Pope Francis has arrived in Seoul Thursday marking the first trip to Asia by a pontiff in more than a quarter century. He will honor martyrs in South Korea who helped bring Catholicism to that country, but some Vatican watchers believe the visit is also intended to send a message to China, where the Christian population is growing rapidly even though it is officially an atheist nation.
Christianity has a long and difficult history in China - since it was brought by European missionaries who followed in the wake of British gunboats in the opium wars of the mid-19th century.
Because of that history, Carsten Vala of Loyola University Maryland told a recent seminar at the Brookings Institution in Washington, “there’s an association not only in party propaganda, but in the popular imagination, that the gunboat and the Bible, go together.”
A Chinese aphorism against conversion holds that “one more Christian is one less Chinese,” and Christianity is often presented as alien to Chinese culture. But experts note that Marxism, not to mention Buddhism, also began abroad, and Christianity has grown since the death of Chairman Mao in 1976 and the end of his “Cultural Revolution,” which sought to cleanse society of religion and other supposedly bourgeois practices.
Lately the pace of growth has been breathtaking. The number of Christians has more than tripled since 1996 when it was estimated at 10 million. Pew Research Center puts the current population at twice that, at 60 million. And one expert, Purdue University professor Fenggang Yang, even goes so far as to predict that by 2030 China will be the largest Christian country in the world.
While many question Yang’s prediction - conversions are proceeding apace. Vala of Loyola University says a sizable share of the current Christian population is made up of people who have belonged to the faith for less than 10 years. And there has been tremendous interest among intellectuals.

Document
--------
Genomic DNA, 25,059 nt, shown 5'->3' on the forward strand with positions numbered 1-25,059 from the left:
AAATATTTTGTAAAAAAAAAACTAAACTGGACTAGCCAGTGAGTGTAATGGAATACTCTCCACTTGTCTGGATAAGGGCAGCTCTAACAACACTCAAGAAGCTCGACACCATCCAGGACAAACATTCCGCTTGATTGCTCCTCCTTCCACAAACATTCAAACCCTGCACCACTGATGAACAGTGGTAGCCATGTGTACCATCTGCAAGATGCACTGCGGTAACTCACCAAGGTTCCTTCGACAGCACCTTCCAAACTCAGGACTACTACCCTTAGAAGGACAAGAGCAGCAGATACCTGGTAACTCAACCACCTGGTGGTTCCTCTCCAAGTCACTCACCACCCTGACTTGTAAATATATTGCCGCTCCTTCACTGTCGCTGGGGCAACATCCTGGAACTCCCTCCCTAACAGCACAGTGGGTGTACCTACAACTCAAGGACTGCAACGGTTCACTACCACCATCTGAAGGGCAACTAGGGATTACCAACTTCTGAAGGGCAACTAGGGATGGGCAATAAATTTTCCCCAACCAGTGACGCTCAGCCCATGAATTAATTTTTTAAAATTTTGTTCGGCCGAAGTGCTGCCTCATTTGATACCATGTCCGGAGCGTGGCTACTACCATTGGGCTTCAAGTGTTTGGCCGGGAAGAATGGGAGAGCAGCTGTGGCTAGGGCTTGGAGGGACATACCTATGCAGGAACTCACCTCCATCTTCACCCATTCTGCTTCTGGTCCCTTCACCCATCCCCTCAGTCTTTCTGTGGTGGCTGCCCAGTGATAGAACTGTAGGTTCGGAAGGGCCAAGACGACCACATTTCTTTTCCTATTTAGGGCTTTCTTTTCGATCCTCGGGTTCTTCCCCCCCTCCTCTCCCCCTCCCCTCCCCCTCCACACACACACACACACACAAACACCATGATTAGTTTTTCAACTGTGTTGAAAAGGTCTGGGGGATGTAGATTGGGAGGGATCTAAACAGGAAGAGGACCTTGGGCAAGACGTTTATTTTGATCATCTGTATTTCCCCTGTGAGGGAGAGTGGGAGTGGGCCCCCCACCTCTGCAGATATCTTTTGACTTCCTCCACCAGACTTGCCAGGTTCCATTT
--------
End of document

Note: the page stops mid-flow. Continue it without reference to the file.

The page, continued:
Author and dissident Yu Jie converted around a decade ago before coming to the U.S. He traces Christianity’s rise to the bloody suppression of the democracy movement in Tiananmen Square in 1989.
“After Tiananmen, no one believes the Chinese Communist party and its Marxist and Maoist theories,” he said in an interview at the Washington Harvest Christian Church in Chantilly, Virginia.
Increasing urbanization has uprooted Chinese from rural traditions while civil society is lacking in the cities, Yu said.
“Chinese people are not allowed to choose their political leader,” he said. “But they are able to select their pastors and elders in more and more churches.”
China has officially recognized churches that are loyal to the party. But many Christians belong to underground religious communities known as “house churches.”
Videos have been circulating of dozens of crosses being removed from house churches as well as outright demolitions. Chinese authorities say the bulldozing was prompted by zoning violations.
In Washington, the former pastor of Harvest church, Zhang Bo Li, spoke of a systematic crackdown on Christianity in China.
“The stronger the persecution, the purer the church will become. The more persecutions, the more lively the churches will become,” he said.
The last pope to visit East Asia was John Paul II, who went to Korea in 1984 and 1989. He is often credited with speeding the fall of Communism in Eastern Europe.
Yu, the author, argues that South Korea can serve as a model for China because the development of Christianity there helped foster democracy, and did not destroy the local culture.
“So, in my opinion,” he said, “one more Christian is one more good Chinese citizen.”